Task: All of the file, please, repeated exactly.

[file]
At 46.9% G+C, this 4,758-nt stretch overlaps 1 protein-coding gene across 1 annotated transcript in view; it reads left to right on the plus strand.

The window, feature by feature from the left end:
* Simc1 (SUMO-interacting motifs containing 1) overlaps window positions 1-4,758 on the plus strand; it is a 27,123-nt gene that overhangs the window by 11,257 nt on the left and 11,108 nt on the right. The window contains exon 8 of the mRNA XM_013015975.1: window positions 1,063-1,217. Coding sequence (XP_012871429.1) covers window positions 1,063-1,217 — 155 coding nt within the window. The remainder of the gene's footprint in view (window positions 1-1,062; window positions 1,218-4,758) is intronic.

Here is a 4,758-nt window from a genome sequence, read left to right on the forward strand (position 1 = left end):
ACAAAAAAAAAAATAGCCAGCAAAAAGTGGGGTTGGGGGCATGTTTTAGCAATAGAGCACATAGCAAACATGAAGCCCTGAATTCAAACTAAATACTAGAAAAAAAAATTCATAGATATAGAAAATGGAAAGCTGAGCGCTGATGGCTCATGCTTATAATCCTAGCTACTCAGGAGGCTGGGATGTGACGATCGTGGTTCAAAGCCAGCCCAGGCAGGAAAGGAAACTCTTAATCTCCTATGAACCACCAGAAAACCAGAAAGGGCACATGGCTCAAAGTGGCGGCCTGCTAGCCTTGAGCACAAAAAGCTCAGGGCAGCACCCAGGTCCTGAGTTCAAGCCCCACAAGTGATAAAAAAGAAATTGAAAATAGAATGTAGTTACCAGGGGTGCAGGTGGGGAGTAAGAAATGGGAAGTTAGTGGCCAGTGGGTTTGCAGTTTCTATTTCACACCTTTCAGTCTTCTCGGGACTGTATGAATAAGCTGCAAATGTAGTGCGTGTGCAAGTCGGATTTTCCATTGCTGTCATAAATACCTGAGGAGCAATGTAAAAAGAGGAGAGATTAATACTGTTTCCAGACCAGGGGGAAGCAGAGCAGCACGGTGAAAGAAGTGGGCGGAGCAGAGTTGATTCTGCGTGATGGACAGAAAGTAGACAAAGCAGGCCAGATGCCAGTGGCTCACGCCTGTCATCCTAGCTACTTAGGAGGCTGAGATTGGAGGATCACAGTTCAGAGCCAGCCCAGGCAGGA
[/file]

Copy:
At 46.9% G+C, this 4,758-nt stretch overlaps 1 protein-coding gene across 1 annotated transcript in view; it reads left to right on the plus strand.

The window, feature by feature from the left end:
* Simc1 (SUMO-interacting motifs containing 1) overlaps window positions 1-4,758 on the plus strand; it is a 27,123-nt gene that overhangs the window by 11,257 nt on the left and 11,108 nt on the right. The window contains exon 8 of the mRNA XM_013015975.1: window positions 1,063-1,217. Coding sequence (XP_012871429.1) covers window positions 1,063-1,217 — 155 coding nt within the window. The remainder of the gene's footprint in view (window positions 1-1,062; window positions 1,218-4,758) is intronic.

Here is a 4,758-nt window from a genome sequence, read left to right on the forward strand (position 1 = left end):
ACAAAAAAAAAAATAGCCAGCAAAAAGTGGGGTTGGGGGCATGTTTTAGCAATAGAGCACATAGCAAACATGAAGCCCTGAATTCAAACTAAATACTAGAAAAAAAAATTCATAGATATAGAAAATGGAAAGCTGAGCGCTGATGGCTCATGCTTATAATCCTAGCTACTCAGGAGGCTGGGATGTGACGATCGTGGTTCAAAGCCAGCCCAGGCAGGAAAGGAAACTCTTAATCTCCTATGAACCACCAGAAAACCAGAAAGGGCACATGGCTCAAAGTGGCGGCCTGCTAGCCTTGAGCACAAAAAGCTCAGGGCAGCACCCAGGTCCTGAGTTCAAGCCCCACAAGTGATAAAAAAGAAATTGAAAATAGAATGTAGTTACCAGGGGTGCAGGTGGGGAGTAAGAAATGGGAAGTTAGTGGCCAGTGGGTTTGCAGTTTCTATTTCACACCTTTCAGTCTTCTCGGGACTGTATGAATAAGCTGCAAATGTAGTGCGTGTGCAAGTCGGATTTTCCATTGCTGTCATAAATACCTGAGGAGCAATGTAAAAAGAGGAGAGATTAATACTGTTTCCAGACCAGGGGGAAGCAGAGCAGCACGGTGAAAGAAGTGGGCGGAGCAGAGTTGATTCTGCGTGATGGACAGAAAGTAGACAAAGCAGGCCAGATGCCAGTGGCTCACGCCTGTCATCCTAGCTACTTAGGAGGCTGAGATTGGAGGATCACAGTTCAGAGCCAGCCCAGGCAGGA